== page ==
How far did your food travel to get to you?
Choosing foods grown closer to home makes for more nutritious and better tasting foods, reducing air pollutants and helping the local economy.
September 20, 2012 - Author: Becky Henne, Michigan State University Extension
As you sit down to your next meal, consider how many miles the food you are eating had to travel to arrive on your plate. Was it food grown locally or on some farm a continent or two away? According to a July 2003 study done by Michigan State University’s Center for Regional Food Systems, produce grown locally in Iowa traveled an average of 56 miles to market. While at the same time, conventionally-grown food traveled an average 1,494 miles to get to market. The study also reported that produce “traveled eight times (pumpkins) to 92 times (broccoli) farther than the local produce to reach the points of sale.”
According to the Natural Resources Defense Council (NRDC), in 2007 the typical American meal had ingredients that on average originated from at least five foreign countries. Transporting this food to the U.S. requires several modes of transportation and the accompanying release of carbon emissions. Selecting food that has traveled a shorter distance reduces the demand for food that requires the long distance transportation air pollutants. In a study that the NRDC highlights in their November 2007 issue, when emissions from food grown locally was combined, it produced fewer carbon dioxide emissions than the import of one imported product.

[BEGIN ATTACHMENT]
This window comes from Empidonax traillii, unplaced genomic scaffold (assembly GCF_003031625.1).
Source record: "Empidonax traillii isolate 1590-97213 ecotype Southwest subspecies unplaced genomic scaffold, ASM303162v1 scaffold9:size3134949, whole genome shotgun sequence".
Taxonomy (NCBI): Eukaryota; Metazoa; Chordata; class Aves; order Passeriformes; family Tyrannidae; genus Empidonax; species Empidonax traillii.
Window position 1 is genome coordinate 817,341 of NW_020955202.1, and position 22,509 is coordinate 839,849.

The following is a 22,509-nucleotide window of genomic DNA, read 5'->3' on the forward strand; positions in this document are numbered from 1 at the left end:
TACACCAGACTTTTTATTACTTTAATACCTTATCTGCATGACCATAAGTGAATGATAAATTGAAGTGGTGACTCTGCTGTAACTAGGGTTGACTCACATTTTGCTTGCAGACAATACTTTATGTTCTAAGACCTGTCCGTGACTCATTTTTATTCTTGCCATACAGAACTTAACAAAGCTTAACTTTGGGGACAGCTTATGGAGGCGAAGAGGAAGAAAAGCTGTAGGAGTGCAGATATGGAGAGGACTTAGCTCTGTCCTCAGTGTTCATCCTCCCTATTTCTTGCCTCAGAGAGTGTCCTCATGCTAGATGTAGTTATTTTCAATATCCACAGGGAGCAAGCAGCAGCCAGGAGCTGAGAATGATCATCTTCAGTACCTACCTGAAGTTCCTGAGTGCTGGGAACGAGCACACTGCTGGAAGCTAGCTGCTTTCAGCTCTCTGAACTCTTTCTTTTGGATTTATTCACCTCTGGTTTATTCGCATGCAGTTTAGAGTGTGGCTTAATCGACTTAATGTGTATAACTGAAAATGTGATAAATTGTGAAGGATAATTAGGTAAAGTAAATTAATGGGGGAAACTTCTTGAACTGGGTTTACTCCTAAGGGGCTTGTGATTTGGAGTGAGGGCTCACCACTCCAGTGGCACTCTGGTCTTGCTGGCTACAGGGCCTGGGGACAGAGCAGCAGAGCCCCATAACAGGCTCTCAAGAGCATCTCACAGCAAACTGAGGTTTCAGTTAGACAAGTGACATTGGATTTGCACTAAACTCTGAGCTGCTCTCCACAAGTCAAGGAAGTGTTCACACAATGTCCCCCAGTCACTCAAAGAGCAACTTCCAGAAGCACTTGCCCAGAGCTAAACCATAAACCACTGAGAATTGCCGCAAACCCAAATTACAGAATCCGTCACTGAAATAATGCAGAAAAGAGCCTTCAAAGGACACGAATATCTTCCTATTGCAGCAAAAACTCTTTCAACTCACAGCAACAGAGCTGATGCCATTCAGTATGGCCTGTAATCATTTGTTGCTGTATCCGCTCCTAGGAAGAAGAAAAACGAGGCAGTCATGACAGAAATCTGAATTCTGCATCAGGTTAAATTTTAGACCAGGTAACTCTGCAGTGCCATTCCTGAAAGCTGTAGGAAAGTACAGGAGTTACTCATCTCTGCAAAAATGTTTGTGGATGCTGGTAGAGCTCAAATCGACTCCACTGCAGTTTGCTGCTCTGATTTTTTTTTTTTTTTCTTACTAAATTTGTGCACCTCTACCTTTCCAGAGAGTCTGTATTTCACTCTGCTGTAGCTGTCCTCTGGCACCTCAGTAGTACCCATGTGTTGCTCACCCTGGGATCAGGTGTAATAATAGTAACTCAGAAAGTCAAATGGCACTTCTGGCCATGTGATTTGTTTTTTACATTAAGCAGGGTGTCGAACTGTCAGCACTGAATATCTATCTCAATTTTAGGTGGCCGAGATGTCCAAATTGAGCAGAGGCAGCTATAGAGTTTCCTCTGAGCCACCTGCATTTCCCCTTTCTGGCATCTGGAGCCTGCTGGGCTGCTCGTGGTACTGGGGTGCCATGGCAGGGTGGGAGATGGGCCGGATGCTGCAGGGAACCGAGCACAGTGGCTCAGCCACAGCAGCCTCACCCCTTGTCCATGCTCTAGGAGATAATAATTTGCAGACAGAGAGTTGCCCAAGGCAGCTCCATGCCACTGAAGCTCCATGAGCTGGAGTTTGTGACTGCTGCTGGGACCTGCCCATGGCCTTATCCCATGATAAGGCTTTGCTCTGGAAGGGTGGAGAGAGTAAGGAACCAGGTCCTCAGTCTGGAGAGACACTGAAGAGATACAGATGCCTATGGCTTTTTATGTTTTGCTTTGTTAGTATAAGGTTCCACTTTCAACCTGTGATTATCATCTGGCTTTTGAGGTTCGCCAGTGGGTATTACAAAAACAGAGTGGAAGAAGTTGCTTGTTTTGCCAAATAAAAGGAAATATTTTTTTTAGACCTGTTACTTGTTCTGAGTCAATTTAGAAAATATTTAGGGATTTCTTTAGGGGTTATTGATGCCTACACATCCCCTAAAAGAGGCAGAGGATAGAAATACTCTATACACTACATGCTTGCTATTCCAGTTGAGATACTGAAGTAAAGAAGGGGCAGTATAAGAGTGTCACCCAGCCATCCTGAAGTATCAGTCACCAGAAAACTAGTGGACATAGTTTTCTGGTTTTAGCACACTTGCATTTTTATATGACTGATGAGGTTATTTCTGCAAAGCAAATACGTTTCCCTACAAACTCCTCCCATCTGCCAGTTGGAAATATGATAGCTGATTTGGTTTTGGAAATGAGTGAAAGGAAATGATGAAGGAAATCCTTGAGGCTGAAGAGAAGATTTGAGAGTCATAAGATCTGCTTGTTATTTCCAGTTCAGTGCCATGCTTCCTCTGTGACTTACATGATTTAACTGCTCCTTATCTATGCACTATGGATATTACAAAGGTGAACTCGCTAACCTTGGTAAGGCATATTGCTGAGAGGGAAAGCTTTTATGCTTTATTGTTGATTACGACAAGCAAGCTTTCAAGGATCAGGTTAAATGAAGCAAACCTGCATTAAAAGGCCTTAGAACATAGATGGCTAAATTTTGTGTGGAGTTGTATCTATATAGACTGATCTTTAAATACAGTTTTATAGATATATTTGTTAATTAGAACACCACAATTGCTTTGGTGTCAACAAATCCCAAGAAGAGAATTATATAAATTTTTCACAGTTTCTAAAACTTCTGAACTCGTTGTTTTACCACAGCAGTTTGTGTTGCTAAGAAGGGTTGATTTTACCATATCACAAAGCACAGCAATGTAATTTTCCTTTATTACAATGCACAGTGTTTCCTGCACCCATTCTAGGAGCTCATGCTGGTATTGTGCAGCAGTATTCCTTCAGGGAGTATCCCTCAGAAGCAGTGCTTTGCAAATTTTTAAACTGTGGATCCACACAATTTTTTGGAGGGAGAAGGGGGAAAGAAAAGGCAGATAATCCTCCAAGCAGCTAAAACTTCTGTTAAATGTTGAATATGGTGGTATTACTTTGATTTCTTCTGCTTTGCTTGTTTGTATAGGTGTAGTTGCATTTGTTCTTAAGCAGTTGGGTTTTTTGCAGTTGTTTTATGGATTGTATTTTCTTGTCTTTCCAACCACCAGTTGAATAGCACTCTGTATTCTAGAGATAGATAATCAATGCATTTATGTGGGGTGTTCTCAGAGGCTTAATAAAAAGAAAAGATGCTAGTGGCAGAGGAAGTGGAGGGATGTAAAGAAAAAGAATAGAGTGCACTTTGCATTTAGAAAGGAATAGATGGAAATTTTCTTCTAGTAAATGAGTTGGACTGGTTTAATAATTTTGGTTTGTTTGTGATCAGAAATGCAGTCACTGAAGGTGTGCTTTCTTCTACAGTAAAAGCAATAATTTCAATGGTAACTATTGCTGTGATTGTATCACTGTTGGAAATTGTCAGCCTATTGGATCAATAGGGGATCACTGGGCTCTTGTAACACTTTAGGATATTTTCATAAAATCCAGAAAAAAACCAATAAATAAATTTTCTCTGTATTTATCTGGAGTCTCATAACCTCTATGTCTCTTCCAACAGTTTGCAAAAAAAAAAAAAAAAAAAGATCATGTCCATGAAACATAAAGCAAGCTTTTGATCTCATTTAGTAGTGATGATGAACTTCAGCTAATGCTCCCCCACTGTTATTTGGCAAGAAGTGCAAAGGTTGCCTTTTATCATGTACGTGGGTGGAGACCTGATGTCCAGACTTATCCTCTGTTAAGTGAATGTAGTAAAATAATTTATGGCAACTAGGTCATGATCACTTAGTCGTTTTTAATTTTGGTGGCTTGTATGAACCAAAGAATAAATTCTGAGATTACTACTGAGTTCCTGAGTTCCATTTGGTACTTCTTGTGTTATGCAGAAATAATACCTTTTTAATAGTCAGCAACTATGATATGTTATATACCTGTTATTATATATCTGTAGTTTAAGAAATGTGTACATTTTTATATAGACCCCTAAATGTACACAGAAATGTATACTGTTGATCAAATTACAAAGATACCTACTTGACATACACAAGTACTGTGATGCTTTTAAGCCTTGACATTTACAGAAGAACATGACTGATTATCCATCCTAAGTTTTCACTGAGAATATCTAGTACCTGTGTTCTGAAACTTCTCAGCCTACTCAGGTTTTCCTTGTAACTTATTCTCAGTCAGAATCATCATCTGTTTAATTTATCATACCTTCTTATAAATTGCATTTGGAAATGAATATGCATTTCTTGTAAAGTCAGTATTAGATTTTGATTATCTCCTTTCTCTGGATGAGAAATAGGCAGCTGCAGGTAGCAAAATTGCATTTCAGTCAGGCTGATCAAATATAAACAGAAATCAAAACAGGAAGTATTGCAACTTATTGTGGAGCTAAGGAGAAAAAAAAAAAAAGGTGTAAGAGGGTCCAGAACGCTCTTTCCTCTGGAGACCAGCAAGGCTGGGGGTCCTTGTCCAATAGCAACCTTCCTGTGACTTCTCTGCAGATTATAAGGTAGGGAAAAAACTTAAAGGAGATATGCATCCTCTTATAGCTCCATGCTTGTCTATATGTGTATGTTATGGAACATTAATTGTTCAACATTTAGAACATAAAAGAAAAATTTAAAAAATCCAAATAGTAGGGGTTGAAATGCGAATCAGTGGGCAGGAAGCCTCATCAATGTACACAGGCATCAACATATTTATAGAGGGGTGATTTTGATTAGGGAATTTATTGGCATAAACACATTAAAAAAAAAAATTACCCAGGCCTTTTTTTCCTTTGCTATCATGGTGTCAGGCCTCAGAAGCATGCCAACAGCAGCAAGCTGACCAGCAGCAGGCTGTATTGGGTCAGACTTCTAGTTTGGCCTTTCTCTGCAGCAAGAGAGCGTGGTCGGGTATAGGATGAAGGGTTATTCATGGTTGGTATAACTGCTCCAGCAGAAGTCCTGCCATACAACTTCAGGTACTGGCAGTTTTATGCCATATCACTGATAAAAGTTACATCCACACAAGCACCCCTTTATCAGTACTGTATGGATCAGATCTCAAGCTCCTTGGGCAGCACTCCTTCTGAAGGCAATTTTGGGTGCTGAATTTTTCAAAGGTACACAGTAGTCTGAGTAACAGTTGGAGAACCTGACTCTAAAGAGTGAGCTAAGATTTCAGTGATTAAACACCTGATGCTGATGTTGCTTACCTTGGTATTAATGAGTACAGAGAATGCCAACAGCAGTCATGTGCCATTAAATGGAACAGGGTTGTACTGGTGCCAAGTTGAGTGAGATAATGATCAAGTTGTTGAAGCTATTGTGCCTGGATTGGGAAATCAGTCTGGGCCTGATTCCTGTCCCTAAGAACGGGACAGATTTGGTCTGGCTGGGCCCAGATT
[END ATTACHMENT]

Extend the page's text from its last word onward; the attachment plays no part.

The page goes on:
Eating and purchasing food from the community supports your community by supporting the farms that grow the food and the businesses the farm in turn uses. The food less traveled is typically more nutritious and favored by many chefs for better taste. Chef Denene Vincent of Le Chat Gourmet attempts to source her food locally in order to find the best tasting ingredients.
The health tip for today is to decrease the miles your food travels and increase the distance your body travels.